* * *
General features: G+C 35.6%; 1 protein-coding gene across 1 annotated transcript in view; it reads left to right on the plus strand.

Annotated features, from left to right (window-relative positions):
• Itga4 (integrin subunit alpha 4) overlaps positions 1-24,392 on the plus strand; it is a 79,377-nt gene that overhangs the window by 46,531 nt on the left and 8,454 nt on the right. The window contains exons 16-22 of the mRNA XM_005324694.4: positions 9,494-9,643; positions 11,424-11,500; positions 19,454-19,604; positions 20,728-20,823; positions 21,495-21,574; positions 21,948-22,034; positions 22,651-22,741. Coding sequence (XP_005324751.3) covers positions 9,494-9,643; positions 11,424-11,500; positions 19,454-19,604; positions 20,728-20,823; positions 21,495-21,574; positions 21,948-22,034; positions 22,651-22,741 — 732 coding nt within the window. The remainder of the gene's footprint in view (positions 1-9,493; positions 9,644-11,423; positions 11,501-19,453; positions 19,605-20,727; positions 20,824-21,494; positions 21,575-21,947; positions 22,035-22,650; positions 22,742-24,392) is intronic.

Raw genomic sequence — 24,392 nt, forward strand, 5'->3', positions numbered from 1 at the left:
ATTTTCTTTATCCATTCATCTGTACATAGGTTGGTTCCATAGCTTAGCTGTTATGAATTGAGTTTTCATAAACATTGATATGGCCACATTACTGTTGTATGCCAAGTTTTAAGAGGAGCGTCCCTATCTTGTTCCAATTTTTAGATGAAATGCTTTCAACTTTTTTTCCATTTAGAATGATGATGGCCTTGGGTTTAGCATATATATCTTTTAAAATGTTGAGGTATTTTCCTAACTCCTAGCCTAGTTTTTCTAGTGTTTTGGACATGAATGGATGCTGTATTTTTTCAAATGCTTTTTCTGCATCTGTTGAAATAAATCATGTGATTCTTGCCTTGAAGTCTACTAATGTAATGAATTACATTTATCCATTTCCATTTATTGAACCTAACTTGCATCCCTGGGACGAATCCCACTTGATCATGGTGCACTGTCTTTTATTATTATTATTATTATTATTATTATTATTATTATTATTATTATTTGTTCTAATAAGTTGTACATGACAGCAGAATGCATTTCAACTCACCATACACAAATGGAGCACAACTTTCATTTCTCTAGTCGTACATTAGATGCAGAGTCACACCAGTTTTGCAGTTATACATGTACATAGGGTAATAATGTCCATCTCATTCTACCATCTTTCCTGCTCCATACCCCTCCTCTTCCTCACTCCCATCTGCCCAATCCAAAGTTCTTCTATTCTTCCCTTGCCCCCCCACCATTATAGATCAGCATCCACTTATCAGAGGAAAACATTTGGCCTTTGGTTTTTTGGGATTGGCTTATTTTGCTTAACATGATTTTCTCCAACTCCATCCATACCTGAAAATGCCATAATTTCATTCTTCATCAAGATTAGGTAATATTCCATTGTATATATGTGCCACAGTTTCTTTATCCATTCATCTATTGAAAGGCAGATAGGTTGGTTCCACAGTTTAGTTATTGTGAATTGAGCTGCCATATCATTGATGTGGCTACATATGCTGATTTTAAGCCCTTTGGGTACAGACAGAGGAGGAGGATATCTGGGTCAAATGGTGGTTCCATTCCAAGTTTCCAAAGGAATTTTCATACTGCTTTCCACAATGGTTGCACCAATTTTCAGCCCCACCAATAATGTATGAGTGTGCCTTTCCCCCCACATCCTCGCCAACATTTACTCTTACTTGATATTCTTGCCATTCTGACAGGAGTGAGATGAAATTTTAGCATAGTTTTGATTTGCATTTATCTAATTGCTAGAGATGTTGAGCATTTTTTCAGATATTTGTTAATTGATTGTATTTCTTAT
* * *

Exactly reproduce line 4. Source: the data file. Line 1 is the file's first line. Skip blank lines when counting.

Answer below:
Raw genomic sequence — 24,392 nt, forward strand, 5'->3', positions numbered from 1 at the left: